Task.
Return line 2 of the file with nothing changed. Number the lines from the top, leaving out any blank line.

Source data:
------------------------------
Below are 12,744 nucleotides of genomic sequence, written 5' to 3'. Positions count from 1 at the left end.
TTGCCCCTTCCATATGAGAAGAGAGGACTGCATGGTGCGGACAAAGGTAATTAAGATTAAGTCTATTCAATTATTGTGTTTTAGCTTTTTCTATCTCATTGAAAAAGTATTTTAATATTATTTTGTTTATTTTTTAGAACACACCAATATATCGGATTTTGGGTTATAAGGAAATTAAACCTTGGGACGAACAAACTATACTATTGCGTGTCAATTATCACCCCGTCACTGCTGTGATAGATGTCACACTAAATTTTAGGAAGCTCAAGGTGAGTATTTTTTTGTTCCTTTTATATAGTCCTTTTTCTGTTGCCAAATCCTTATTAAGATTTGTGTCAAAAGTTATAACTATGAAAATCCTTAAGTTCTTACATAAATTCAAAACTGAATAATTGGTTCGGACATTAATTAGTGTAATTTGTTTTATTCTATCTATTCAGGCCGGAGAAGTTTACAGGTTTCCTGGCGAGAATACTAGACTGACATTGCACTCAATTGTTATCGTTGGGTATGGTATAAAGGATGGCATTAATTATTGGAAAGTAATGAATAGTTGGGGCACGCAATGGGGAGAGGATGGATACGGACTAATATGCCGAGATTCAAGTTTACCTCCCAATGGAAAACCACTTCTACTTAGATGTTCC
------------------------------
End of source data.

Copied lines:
TTGCCCCTTCCATATGAGAAGAGAGGACTGCATGGTGCGGACAAAGGTAATTAAGATTAAGTCTATTCAATTATTGTGTTTTAGCTTTTTCTATCTCATTGAAAAAGTATTTTAATATTATTTTGTTTATTTTTTAGAACACACCAATATATCGGATTTTGGGTTATAAGGAAATTAAACCTTGGGACGAACAAACTATACTATTGCGTGTCAATTATCACCCCGTCACTGCTGTGATAGATGTCACACTAAATTTTAGGAAGCTCAAGGTGAGTATTTTTTTGTTCCTTTTATATAGTCCTTTTTCTGTTGCCAAATCCTTATTAAGATTTGTGTCAAAAGTTATAACTATGAAAATCCTTAAGTTCTTACATAAATTCAAAACTGAATAATTGGTTCGGACATTAATTAGTGTAATTTGTTTTATTCTATCTATTCAGGCCGGAGAAGTTTACAGGTTTCCTGGCGAGAATACTAGACTGACATTGCACTCAATTGTTATCGTTGGGTATGGTATAAAGGATGGCATTAATTATTGGAAAGTAATGAATAGTTGGGGCACGCAATGGGGAGAGGATGGATACGGACTAATATGCCGAGATTCAAGTTTACCTCCCAATGGAAAACCACTTCTACTTAGATGTTCC